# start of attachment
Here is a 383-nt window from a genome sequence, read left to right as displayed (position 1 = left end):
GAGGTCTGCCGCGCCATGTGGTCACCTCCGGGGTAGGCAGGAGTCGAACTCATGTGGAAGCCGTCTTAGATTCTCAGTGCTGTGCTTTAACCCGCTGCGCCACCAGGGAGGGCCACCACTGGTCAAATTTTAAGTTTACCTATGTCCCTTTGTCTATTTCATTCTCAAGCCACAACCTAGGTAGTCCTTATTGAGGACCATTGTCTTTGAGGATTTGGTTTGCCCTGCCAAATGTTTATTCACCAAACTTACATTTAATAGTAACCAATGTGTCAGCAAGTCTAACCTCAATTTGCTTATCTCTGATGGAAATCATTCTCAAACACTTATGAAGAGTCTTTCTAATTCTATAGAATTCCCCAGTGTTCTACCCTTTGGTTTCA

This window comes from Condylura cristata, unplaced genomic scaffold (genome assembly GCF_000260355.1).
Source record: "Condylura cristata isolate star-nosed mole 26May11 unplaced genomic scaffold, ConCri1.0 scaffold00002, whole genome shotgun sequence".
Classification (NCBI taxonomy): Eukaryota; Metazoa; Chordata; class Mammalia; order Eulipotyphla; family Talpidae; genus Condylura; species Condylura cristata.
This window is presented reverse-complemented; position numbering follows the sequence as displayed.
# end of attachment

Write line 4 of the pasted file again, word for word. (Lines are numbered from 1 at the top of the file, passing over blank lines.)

Source record: "Condylura cristata isolate star-nosed mole 26May11 unplaced genomic scaffold, ConCri1.0 scaffold00002, whole genome shotgun sequence".